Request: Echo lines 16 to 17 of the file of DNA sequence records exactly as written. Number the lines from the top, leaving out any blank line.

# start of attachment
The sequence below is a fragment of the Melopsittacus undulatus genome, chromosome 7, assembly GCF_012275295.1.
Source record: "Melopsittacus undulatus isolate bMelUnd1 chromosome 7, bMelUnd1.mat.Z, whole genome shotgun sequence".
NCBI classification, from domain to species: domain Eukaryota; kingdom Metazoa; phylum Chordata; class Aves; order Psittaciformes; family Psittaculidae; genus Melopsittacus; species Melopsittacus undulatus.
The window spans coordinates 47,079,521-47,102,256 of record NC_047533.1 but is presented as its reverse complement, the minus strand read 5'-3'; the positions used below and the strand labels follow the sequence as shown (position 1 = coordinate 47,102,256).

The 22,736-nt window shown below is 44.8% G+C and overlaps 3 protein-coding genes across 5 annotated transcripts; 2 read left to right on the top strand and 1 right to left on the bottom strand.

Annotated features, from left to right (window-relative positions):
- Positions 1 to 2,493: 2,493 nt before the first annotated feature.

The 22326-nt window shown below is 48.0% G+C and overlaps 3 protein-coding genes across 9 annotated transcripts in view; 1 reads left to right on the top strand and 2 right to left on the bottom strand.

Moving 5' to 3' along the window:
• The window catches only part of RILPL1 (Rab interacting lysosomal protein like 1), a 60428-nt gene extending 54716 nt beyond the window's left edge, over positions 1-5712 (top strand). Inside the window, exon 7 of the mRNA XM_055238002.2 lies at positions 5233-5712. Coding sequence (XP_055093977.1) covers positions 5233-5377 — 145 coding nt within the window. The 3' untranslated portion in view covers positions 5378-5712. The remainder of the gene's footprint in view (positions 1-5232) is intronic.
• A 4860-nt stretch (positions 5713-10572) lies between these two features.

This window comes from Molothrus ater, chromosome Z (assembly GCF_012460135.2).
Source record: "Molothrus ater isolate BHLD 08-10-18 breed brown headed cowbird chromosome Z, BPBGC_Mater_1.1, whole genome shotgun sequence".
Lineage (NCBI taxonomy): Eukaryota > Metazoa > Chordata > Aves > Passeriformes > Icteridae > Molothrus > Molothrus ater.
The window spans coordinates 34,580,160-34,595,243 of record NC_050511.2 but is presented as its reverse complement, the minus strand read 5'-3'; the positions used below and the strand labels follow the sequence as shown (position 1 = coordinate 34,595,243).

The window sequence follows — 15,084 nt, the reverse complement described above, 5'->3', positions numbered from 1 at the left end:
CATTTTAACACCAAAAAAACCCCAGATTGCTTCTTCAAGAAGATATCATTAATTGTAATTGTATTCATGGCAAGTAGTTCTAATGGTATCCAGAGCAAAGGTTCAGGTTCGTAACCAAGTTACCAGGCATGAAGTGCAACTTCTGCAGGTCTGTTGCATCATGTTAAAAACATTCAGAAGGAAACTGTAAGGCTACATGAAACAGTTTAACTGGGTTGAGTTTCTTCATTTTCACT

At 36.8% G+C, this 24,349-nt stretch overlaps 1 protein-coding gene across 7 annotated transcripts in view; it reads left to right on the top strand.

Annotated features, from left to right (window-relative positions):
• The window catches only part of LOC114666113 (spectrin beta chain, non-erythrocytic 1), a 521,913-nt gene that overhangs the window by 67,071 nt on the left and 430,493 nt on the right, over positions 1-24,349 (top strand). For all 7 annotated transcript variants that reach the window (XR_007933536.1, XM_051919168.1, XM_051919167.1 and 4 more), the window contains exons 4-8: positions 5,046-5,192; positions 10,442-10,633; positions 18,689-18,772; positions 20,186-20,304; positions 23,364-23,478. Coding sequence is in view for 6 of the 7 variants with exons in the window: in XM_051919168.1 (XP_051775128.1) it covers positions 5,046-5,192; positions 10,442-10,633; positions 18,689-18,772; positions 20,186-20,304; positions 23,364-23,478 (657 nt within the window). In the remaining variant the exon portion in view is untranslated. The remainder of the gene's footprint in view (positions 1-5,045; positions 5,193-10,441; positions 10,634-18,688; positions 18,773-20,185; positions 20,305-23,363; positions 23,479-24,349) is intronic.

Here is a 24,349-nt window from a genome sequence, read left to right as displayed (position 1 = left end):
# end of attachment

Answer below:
The window sequence follows — 15,084 nt, the reverse complement described above, 5'->3', positions numbered from 1 at the left end:
CATTTTAACACCAAAAAAACCCCAGATTGCTTCTTCAAGAAGATATCATTAATTGTAATTGTATTCATGGCAAGTAGTTCTAATGGTATCCAGAGCAAAGGTTCAGGTTCGTAACCAAGTTACCAGGCATGAAGTGCAACTTCTGCAGGTCTGTTGCATCATGTTAAAAACATTCAGAAGGAAACTGTAAGGCTACATGAAACAGTTTAACTGGGTTGAGTTTCTTCATTTTCACT